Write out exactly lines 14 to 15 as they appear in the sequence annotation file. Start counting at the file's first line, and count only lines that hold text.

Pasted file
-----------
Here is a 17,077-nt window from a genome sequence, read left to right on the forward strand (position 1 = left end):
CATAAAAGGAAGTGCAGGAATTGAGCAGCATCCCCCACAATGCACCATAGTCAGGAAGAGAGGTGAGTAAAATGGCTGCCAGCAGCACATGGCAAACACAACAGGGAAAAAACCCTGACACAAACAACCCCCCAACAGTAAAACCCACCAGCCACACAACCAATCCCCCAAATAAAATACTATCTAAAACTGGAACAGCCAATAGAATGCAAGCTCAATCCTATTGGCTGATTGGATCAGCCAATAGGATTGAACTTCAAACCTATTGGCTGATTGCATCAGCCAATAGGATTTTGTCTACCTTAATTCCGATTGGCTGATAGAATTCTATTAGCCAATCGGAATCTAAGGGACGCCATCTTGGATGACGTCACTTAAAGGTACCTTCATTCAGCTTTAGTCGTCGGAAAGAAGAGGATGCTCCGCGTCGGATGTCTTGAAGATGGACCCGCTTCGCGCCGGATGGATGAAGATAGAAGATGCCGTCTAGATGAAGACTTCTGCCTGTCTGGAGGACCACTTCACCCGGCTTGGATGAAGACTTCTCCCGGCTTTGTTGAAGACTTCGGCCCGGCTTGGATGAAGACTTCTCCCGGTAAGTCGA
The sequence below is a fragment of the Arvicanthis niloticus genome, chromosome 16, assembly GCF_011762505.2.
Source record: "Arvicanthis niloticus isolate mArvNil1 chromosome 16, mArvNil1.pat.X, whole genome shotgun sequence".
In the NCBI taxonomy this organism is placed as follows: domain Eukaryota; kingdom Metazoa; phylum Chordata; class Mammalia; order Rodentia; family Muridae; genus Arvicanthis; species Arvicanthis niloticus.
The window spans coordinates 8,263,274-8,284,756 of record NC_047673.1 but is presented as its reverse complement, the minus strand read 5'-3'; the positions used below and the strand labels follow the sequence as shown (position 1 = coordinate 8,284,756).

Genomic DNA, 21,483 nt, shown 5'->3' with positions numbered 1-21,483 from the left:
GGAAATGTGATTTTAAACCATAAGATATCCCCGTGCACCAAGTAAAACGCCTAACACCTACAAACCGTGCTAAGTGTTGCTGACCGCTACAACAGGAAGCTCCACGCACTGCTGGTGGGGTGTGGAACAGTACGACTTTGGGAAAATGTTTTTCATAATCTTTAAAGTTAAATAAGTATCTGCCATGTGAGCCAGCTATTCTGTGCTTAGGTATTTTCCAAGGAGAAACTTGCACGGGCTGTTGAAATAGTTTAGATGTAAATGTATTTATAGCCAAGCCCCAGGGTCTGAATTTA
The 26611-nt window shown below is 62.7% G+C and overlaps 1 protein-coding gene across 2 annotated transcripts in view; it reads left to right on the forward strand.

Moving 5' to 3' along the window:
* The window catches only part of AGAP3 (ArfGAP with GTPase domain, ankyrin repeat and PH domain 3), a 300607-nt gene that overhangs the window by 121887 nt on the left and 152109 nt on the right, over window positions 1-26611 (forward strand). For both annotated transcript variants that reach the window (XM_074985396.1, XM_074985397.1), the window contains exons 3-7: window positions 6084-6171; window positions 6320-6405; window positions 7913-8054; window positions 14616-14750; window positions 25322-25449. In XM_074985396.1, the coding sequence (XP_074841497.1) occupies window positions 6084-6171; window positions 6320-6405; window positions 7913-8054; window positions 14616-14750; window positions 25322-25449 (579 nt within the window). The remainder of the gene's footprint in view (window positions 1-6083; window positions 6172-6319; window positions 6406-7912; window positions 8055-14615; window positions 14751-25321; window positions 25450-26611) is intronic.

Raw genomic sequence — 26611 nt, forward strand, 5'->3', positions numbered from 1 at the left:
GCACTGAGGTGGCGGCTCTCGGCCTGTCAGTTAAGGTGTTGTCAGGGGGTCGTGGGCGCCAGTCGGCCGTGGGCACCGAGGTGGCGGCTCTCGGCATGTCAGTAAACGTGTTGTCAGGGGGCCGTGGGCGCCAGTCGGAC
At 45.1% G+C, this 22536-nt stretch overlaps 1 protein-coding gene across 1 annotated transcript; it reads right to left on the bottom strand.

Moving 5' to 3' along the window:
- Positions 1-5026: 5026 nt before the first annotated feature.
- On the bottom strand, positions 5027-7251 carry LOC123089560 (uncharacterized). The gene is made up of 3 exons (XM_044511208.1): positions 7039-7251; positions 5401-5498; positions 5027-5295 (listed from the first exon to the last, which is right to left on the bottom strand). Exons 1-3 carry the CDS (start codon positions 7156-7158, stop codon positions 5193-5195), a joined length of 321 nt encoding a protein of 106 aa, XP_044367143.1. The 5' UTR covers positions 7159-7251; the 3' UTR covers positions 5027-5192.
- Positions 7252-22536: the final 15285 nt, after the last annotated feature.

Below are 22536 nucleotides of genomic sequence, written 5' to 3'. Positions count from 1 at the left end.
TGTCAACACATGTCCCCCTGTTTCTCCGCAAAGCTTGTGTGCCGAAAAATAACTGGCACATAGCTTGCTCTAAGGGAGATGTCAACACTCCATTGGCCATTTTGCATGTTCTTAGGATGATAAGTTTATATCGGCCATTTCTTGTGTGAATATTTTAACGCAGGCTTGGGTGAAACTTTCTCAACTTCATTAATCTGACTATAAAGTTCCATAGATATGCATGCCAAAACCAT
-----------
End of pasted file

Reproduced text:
At 45.1% G+C, this 22536-nt stretch overlaps 1 protein-coding gene across 1 annotated transcript; it reads right to left on the bottom strand.

Moving 5' to 3' along the window: